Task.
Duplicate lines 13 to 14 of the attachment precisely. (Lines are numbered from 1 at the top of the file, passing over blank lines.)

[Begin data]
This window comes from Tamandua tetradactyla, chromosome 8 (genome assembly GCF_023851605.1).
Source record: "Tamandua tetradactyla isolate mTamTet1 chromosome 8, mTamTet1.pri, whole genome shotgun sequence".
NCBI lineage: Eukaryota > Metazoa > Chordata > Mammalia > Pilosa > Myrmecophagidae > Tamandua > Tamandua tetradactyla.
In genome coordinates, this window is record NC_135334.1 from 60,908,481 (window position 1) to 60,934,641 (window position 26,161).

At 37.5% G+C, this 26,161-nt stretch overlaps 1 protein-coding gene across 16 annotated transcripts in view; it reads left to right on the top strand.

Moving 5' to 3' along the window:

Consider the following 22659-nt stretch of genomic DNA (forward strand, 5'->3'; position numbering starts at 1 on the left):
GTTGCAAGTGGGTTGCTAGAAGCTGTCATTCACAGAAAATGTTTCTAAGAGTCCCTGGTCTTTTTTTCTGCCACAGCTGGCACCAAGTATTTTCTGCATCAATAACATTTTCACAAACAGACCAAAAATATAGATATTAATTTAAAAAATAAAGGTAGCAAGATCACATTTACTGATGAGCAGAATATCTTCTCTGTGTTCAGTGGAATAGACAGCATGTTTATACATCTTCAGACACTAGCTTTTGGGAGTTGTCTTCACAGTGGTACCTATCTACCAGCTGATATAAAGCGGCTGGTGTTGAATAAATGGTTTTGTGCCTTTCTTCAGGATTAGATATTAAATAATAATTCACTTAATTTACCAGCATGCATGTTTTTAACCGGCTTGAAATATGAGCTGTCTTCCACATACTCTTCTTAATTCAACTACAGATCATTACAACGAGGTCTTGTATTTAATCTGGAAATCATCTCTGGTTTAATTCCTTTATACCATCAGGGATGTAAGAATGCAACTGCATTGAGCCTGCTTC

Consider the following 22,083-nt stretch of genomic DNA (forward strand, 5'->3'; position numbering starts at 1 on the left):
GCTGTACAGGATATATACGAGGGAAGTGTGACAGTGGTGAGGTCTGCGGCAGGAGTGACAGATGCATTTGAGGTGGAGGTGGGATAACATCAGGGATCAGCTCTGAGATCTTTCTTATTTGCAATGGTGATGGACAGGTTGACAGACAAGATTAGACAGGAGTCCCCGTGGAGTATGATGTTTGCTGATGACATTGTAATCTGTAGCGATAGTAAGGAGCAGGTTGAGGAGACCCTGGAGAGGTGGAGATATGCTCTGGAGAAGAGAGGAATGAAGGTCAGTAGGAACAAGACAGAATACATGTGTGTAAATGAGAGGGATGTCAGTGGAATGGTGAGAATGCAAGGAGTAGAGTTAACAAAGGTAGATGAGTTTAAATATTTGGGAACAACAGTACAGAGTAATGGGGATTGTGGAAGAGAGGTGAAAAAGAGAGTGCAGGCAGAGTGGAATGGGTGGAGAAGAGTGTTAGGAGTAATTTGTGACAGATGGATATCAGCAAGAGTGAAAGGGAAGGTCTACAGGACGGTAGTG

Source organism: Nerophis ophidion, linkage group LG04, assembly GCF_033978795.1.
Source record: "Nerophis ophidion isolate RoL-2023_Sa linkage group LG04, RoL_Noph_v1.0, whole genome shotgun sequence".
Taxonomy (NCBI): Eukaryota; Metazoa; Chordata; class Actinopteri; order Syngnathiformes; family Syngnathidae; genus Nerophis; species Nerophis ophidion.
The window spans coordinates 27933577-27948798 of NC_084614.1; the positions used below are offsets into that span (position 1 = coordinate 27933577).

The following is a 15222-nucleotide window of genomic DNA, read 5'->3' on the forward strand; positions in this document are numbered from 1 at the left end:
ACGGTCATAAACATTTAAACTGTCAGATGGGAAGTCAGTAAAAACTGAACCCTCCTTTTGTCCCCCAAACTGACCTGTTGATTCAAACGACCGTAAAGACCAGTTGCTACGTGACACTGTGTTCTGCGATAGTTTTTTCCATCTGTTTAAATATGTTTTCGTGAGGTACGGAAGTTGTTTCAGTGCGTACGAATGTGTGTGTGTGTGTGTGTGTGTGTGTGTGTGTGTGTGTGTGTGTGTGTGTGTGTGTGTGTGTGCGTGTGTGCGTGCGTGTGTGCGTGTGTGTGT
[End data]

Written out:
Taxonomy (NCBI): Eukaryota; Metazoa; Chordata; class Actinopteri; order Syngnathiformes; family Syngnathidae; genus Nerophis; species Nerophis ophidion.
The window spans coordinates 27933577-27948798 of NC_084614.1; the positions used below are offsets into that span (position 1 = coordinate 27933577).